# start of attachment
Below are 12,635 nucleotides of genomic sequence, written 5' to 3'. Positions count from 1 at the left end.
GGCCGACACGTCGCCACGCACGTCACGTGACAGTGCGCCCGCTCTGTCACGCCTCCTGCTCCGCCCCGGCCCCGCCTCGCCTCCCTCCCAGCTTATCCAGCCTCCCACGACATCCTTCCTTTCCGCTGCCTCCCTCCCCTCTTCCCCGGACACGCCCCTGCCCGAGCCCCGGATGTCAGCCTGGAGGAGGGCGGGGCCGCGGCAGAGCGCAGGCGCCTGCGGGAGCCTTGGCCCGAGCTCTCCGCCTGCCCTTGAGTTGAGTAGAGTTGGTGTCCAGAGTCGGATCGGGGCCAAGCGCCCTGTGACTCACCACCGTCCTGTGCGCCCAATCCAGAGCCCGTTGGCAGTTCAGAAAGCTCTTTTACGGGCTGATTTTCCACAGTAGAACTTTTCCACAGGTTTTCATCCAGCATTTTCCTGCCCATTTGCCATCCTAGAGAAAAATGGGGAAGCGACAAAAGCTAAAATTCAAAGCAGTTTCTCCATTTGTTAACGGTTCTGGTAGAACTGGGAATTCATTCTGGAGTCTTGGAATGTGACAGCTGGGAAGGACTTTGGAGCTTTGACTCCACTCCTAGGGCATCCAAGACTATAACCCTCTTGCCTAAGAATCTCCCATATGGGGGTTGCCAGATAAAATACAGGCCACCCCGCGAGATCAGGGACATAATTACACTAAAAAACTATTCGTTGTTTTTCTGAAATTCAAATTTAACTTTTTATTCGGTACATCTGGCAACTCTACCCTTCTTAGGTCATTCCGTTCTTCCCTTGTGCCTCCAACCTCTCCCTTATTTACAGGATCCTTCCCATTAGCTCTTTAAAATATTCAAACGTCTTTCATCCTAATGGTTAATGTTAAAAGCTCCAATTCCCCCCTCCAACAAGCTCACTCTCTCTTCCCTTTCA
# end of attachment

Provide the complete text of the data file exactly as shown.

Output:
Below are 12,635 nucleotides of genomic sequence, written 5' to 3'. Positions count from 1 at the left end.
GGCCGACACGTCGCCACGCACGTCACGTGACAGTGCGCCCGCTCTGTCACGCCTCCTGCTCCGCCCCGGCCCCGCCTCGCCTCCCTCCCAGCTTATCCAGCCTCCCACGACATCCTTCCTTTCCGCTGCCTCCCTCCCCTCTTCCCCGGACACGCCCCTGCCCGAGCCCCGGATGTCAGCCTGGAGGAGGGCGGGGCCGCGGCAGAGCGCAGGCGCCTGCGGGAGCCTTGGCCCGAGCTCTCCGCCTGCCCTTGAGTTGAGTAGAGTTGGTGTCCAGAGTCGGATCGGGGCCAAGCGCCCTGTGACTCACCACCGTCCTGTGCGCCCAATCCAGAGCCCGTTGGCAGTTCAGAAAGCTCTTTTACGGGCTGATTTTCCACAGTAGAACTTTTCCACAGGTTTTCATCCAGCATTTTCCTGCCCATTTGCCATCCTAGAGAAAAATGGGGAAGCGACAAAAGCTAAAATTCAAAGCAGTTTCTCCATTTGTTAACGGTTCTGGTAGAACTGGGAATTCATTCTGGAGTCTTGGAATGTGACAGCTGGGAAGGACTTTGGAGCTTTGACTCCACTCCTAGGGCATCCAAGACTATAACCCTCTTGCCTAAGAATCTCCCATATGGGGGTTGCCAGATAAAATACAGGCCACCCCGCGAGATCAGGGACATAATTACACTAAAAAACTATTCGTTGTTTTTCTGAAATTCAAATTTAACTTTTTATTCGGTACATCTGGCAACTCTACCCTTCTTAGGTCATTCCGTTCTTCCCTTGTGCCTCCAACCTCTCCCTTATTTACAGGATCCTTCCCATTAGCTCTTTAAAATATTCAAACGTCTTTCATCCTAATGGTTAATGTTAAAAGCTCCAATTCCCCCCTCCAACAAGCTCACTCTCTCTTCCCTTTCA